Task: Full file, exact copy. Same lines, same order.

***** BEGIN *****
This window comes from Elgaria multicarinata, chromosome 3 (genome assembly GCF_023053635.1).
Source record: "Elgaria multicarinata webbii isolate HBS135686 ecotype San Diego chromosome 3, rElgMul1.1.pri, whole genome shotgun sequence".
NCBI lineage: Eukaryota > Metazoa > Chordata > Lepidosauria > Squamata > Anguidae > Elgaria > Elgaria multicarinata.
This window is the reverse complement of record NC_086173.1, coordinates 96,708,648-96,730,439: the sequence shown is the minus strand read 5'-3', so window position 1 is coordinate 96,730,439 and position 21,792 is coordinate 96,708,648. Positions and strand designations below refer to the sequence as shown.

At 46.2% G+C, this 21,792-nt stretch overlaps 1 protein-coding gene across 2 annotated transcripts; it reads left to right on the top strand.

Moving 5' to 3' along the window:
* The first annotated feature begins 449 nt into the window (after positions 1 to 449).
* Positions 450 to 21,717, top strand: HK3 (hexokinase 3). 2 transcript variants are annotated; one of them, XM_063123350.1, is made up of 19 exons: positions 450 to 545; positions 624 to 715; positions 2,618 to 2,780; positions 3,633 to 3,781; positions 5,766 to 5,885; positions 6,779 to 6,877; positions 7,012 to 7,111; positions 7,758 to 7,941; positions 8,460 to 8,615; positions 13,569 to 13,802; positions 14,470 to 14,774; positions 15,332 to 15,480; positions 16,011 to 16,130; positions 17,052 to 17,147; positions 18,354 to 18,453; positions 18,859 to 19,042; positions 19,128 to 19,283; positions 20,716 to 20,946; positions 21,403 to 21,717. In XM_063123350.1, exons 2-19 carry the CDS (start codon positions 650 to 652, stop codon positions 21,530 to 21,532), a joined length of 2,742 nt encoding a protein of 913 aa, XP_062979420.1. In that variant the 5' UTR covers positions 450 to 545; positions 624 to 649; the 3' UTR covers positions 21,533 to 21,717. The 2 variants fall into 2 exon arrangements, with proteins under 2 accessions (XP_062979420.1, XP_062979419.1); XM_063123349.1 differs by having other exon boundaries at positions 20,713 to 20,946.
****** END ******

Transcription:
This window comes from Elgaria multicarinata, chromosome 3 (genome assembly GCF_023053635.1).
Source record: "Elgaria multicarinata webbii isolate HBS135686 ecotype San Diego chromosome 3, rElgMul1.1.pri, whole genome shotgun sequence".
NCBI lineage: Eukaryota > Metazoa > Chordata > Lepidosauria > Squamata > Anguidae > Elgaria > Elgaria multicarinata.
This window is the reverse complement of record NC_086173.1, coordinates 96,708,648-96,730,439: the sequence shown is the minus strand read 5'-3', so window position 1 is coordinate 96,730,439 and position 21,792 is coordinate 96,708,648. Positions and strand designations below refer to the sequence as shown.

At 46.2% G+C, this 21,792-nt stretch overlaps 1 protein-coding gene across 2 annotated transcripts; it reads left to right on the top strand.

Moving 5' to 3' along the window:
* The first annotated feature begins 449 nt into the window (after positions 1 to 449).
* Positions 450 to 21,717, top strand: HK3 (hexokinase 3). 2 transcript variants are annotated; one of them, XM_063123350.1, is made up of 19 exons: positions 450 to 545; positions 624 to 715; positions 2,618 to 2,780; positions 3,633 to 3,781; positions 5,766 to 5,885; positions 6,779 to 6,877; positions 7,012 to 7,111; positions 7,758 to 7,941; positions 8,460 to 8,615; positions 13,569 to 13,802; positions 14,470 to 14,774; positions 15,332 to 15,480; positions 16,011 to 16,130; positions 17,052 to 17,147; positions 18,354 to 18,453; positions 18,859 to 19,042; positions 19,128 to 19,283; positions 20,716 to 20,946; positions 21,403 to 21,717. In XM_063123350.1, exons 2-19 carry the CDS (start codon positions 650 to 652, stop codon positions 21,530 to 21,532), a joined length of 2,742 nt encoding a protein of 913 aa, XP_062979420.1. In that variant the 5' UTR covers positions 450 to 545; positions 624 to 649; the 3' UTR covers positions 21,533 to 21,717. The 2 variants fall into 2 exon arrangements, with proteins under 2 accessions (XP_062979420.1, XP_062979419.1); XM_063123349.1 differs by having other exon boundaries at positions 20,713 to 20,946.